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The Best Drinks To Pair With Korean Barbeque That Aren’t Soju!

korean bbq and drinks

A Korean barbeque needs little in the way of description. It is a thoroughly delicious and exciting coming together of several flavour packed ingredients. Korean BBQ or KBBQ is a regular barbequing of marinated meats but the sheer explosion of spicy, tangy, umami notes that ooze into the chicken or pork coupled with the charred and smoky flavours of the open grill introduce into the dishes such a dynamite profile that it makes for an exquisitely appealing spread. KBBQ meats are often marinated in soy sauce, gochujang and toasted sesame oil and wrapped in ssam or lettuce or sesame leaves along with veggies like scallions, pickled radishes, beans and cucumbers.

At this indulgent Korean meal cooked on your dining table, you would be traditionally served with soju, or the translucent vodka-like spirit so integral to the culinary cultures of this region. The texture of soju makes it the perfect base for mixing cocktails too, so it can be infused with beer, yuzu or other citrus flavours to craft tangy drinks that pair well with charred meats. But apart from soju, there are several other beverages which can pair perfectly with KBBQ. So when you next host a barbeque gathering or visit a restaurant for Korean grilled meats, check out these drinking accompaniments:

Maesil ju

This is a traditional Korean plum wine with slightly sweet and syrupy components. The balance of the maesil ju’s soft notes with the slightly spicy barbequed meats renders a beautiful and satiating experience for the taste buds. Maesil ju is made out of green plums and honey along with a splash of soju and serves as a delightful aperitif to be savoured before you dig into a sumptuous plate of Korean-style barbequed chicken.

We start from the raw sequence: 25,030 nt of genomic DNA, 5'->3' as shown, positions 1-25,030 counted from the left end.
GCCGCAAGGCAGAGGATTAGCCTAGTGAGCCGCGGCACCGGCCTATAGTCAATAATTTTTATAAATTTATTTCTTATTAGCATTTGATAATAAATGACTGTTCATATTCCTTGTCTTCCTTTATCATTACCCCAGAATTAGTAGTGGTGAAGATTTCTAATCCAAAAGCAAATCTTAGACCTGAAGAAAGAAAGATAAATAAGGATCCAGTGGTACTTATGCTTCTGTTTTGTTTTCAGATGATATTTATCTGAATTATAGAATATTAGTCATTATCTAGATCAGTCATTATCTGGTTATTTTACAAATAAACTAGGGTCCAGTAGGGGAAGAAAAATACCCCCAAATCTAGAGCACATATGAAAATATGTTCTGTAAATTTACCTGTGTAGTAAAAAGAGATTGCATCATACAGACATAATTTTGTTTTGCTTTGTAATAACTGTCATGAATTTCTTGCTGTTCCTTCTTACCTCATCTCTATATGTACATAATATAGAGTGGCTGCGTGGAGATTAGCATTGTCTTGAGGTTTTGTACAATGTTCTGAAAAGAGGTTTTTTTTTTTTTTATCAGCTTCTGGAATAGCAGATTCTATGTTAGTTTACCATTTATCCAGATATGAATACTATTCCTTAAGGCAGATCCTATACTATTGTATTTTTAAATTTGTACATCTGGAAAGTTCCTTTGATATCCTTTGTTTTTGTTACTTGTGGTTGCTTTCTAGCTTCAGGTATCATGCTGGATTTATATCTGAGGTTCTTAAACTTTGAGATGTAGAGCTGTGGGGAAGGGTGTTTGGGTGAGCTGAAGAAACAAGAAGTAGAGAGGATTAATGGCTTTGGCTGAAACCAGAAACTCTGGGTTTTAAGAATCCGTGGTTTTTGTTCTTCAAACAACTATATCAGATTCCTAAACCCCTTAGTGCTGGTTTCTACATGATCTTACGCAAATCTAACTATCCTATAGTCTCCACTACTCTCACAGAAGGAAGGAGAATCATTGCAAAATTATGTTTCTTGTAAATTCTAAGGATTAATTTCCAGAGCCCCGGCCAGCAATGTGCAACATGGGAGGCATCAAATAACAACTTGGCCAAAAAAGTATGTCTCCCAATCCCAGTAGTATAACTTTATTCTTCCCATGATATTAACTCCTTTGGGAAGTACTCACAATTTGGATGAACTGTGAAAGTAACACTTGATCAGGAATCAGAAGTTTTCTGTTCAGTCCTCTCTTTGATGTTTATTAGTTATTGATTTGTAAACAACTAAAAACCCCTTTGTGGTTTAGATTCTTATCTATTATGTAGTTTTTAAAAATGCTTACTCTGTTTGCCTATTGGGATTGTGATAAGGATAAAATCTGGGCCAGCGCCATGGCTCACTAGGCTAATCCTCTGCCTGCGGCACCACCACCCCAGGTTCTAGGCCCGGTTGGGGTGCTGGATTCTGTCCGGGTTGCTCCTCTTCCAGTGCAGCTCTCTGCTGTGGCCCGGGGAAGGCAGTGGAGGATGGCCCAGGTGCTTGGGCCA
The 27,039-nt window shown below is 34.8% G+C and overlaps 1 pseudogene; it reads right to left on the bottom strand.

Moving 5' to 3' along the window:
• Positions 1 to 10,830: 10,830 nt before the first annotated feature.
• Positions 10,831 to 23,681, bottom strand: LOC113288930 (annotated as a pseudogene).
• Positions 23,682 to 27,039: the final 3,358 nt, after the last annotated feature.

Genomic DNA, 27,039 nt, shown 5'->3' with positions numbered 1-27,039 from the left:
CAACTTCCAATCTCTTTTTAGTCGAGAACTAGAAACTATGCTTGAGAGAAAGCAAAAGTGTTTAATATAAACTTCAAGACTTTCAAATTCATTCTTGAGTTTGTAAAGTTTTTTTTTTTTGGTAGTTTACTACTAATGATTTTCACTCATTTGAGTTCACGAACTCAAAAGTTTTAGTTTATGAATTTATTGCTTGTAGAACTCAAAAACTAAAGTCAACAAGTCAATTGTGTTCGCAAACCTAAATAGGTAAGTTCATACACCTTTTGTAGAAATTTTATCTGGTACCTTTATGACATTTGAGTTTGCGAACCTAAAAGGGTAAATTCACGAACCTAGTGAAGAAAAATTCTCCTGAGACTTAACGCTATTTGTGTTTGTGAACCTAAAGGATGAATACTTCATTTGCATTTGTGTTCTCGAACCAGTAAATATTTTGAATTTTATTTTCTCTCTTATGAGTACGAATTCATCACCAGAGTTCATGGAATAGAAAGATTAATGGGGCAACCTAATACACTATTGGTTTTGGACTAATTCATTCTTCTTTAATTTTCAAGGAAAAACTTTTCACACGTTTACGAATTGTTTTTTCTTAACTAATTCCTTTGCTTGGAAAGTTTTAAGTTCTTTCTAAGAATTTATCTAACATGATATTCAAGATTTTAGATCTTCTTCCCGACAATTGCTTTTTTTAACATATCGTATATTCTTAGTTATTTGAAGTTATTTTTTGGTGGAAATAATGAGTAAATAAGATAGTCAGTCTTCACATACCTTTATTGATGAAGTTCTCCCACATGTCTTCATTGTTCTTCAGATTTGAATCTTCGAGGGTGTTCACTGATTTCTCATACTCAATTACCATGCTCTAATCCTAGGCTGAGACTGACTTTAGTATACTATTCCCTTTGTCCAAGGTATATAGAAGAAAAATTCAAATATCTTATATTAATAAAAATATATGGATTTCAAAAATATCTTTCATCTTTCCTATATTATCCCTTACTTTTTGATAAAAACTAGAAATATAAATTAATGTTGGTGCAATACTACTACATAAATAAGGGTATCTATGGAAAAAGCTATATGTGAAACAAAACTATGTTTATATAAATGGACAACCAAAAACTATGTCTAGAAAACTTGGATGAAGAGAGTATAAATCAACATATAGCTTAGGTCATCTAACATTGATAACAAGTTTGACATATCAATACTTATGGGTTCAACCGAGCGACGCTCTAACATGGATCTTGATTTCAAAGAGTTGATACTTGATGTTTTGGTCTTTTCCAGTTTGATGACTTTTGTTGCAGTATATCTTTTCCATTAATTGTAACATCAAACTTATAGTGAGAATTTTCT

Just as soju would go well with certain kinds of sushi, the Japanese rice wine sake would pair stunningly with Korean barbeque. The wine is made by polishing rice and its flavour and depth is often determined by the levels of this making process. Sake generally has quite a sweet profile that counteracts the spicy components in the KBBQ so you can sip sake while taking a bite of grilled chilli pork lathered in kimchi.

wines and bbq


Another delightful Korean drink, Makgeolli is a rice wine originating from this region that carries a milky profile. In fact, the wine is white enough to resemble milk and has a slightly sweeter flavour to counteract the intensity of heavy meats. You can enjoy makgeolli and Korean chargrilled chicken to taper down meaty tastes and introduce a lightness into the meal. The drink can also be served as a dessert-like end to a spicy meal becoming a sharp contrast to spicy mains.

Cass Beer

Beer and barbeque is a classic combination and while gorging on a delicious KBBQ, how can you have anything but a Korean variant of the froth paired with spicy charred meats? Cass beer or hite is a good alternative to wash down the smoky flavours of the barbeque and will also go well with the different leafy greens, beans and fresh veggies like cucumbers and radishes, all of which are brought together on a finished KBBQ platter.

Bokbunja ju

When you host a Korean barbeque, you hardly need to worry about a dessert wine. Bokbunja ju or Korean blackberry wine is the perfect option. The dark wine has slightly sweeter notes and a dense texture to soothe the palate after a particularly flavour-packed meal. You can do away with dining rules, however, if you like a bit of sweet infusion into your spicy Korean repast. Bokbunja ju is also known to make you more virile, isn’t that so very appealing?


This Korean non-alcoholic beverage is an iced barley tea which is enjoyed quite often in the region. You can pair it with KBBQ on a hot summer day to ease the spice component in the dish, boost digestion and become a refresher for your palate amidst an array of utterly intense meaty treats. Have boricha with tons of ice cubes dropped into the tumbler to enjoy between mouthfuls of bibimbap, banchan, pajeori and other interesting sides.

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